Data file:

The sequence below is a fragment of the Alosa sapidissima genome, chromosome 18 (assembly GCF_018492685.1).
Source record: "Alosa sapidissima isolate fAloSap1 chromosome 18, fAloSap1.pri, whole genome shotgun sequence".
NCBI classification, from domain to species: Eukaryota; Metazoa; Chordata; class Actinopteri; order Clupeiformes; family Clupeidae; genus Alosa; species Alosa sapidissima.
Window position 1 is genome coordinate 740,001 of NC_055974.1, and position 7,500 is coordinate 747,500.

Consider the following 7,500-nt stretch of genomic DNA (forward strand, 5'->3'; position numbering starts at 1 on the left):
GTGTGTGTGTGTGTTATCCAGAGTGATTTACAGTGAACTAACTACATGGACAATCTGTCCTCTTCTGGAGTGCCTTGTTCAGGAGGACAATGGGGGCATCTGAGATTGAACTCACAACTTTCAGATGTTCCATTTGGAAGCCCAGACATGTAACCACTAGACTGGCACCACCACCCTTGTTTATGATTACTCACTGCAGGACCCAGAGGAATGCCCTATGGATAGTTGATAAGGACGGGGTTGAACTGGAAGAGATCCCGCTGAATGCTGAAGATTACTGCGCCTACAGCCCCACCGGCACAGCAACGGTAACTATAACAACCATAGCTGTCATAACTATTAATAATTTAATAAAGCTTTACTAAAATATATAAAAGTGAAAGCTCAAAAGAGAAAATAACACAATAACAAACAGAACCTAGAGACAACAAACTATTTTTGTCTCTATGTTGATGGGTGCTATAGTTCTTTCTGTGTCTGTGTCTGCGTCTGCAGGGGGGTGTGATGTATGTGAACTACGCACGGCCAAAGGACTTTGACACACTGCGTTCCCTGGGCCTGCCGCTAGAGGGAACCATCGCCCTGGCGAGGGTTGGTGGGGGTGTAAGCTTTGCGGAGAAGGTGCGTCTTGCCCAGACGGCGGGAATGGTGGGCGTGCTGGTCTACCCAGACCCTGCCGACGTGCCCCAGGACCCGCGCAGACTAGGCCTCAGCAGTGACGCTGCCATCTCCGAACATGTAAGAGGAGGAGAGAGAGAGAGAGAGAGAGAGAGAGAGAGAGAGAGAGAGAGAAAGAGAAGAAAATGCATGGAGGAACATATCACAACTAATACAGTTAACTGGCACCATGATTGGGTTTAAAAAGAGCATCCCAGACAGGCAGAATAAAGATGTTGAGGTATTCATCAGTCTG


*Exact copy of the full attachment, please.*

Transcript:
The sequence below is a fragment of the Alosa sapidissima genome, chromosome 18 (assembly GCF_018492685.1).
Source record: "Alosa sapidissima isolate fAloSap1 chromosome 18, fAloSap1.pri, whole genome shotgun sequence".
NCBI classification, from domain to species: Eukaryota; Metazoa; Chordata; class Actinopteri; order Clupeiformes; family Clupeidae; genus Alosa; species Alosa sapidissima.
Window position 1 is genome coordinate 740,001 of NC_055974.1, and position 7,500 is coordinate 747,500.

Consider the following 7,500-nt stretch of genomic DNA (forward strand, 5'->3'; position numbering starts at 1 on the left):
GTGTGTGTGTGTGTTATCCAGAGTGATTTACAGTGAACTAACTACATGGACAATCTGTCCTCTTCTGGAGTGCCTTGTTCAGGAGGACAATGGGGGCATCTGAGATTGAACTCACAACTTTCAGATGTTCCATTTGGAAGCCCAGACATGTAACCACTAGACTGGCACCACCACCCTTGTTTATGATTACTCACTGCAGGACCCAGAGGAATGCCCTATGGATAGTTGATAAGGACGGGGTTGAACTGGAAGAGATCCCGCTGAATGCTGAAGATTACTGCGCCTACAGCCCCACCGGCACAGCAACGGTAACTATAACAACCATAGCTGTCATAACTATTAATAATTTAATAAAGCTTTACTAAAATATATAAAAGTGAAAGCTCAAAAGAGAAAATAACACAATAACAAACAGAACCTAGAGACAACAAACTATTTTTGTCTCTATGTTGATGGGTGCTATAGTTCTTTCTGTGTCTGTGTCTGCGTCTGCAGGGGGGTGTGATGTATGTGAACTACGCACGGCCAAAGGACTTTGACACACTGCGTTCCCTGGGCCTGCCGCTAGAGGGAACCATCGCCCTGGCGAGGGTTGGTGGGGGTGTAAGCTTTGCGGAGAAGGTGCGTCTTGCCCAGACGGCGGGAATGGTGGGCGTGCTGGTCTACCCAGACCCTGCCGACGTGCCCCAGGACCCGCGCAGACTAGGCCTCAGCAGTGACGCTGCCATCTCCGAACATGTAAGAGGAGGAGAGAGAGAGAGAGAGAGAGAGAGAGAGAGAGAGAGAGAGAGAAAGAGAAGAAAATGCATGGAGGAACATATCACAACTAATACAGTTAACTGGCACCATGATTGGGTTTAAAAAGAGCATCCCAGACAGGCAGAATAAAGATGTTGAGGTATTCATCAGTCTG